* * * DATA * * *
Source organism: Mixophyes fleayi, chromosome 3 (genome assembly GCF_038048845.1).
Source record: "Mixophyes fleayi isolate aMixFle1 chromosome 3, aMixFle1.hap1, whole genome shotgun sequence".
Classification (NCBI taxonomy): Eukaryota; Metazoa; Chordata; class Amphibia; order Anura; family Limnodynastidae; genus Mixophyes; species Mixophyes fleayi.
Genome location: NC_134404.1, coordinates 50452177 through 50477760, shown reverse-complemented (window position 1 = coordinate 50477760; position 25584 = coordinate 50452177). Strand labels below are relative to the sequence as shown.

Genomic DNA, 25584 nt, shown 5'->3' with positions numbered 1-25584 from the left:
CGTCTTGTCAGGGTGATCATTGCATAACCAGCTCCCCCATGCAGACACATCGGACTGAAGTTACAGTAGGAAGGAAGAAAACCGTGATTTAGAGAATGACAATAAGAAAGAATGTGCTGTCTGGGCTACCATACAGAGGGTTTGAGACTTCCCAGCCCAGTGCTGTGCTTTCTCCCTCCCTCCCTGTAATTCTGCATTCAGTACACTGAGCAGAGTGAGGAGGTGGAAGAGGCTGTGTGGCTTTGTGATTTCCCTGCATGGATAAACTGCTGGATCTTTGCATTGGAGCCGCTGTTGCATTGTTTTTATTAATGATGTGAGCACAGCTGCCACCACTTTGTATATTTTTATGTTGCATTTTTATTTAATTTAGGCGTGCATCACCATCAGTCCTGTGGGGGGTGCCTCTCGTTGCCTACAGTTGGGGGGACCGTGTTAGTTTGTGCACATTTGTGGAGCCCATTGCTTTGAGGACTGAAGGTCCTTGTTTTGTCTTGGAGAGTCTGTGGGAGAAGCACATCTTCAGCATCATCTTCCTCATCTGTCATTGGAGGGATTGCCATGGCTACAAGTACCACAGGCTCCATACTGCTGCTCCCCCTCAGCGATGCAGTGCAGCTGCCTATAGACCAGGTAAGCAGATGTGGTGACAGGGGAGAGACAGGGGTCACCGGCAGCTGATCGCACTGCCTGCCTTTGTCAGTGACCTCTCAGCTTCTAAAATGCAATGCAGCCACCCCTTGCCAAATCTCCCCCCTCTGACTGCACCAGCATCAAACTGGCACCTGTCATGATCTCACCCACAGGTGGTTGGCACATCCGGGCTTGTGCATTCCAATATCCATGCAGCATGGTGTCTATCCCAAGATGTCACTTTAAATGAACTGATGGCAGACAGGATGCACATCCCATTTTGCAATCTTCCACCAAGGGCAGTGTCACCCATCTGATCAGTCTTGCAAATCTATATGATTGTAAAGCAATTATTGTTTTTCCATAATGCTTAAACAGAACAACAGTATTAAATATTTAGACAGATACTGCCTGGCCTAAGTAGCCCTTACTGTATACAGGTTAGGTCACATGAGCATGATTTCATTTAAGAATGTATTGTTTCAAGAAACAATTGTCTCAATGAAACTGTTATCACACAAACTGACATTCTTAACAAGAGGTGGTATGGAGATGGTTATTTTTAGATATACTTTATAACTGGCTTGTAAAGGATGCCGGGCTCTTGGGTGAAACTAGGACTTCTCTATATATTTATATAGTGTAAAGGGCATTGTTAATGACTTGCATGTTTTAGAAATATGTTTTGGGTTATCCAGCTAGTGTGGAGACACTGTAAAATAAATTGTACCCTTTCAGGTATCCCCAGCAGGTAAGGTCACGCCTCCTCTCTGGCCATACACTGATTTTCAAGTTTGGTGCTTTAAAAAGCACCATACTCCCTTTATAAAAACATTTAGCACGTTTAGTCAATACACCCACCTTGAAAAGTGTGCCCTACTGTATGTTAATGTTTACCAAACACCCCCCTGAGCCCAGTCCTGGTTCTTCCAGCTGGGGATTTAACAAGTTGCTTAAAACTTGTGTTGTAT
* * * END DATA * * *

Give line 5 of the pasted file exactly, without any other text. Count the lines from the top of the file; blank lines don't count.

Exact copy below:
Genomic DNA, 25584 nt, shown 5'->3' with positions numbered 1-25584 from the left: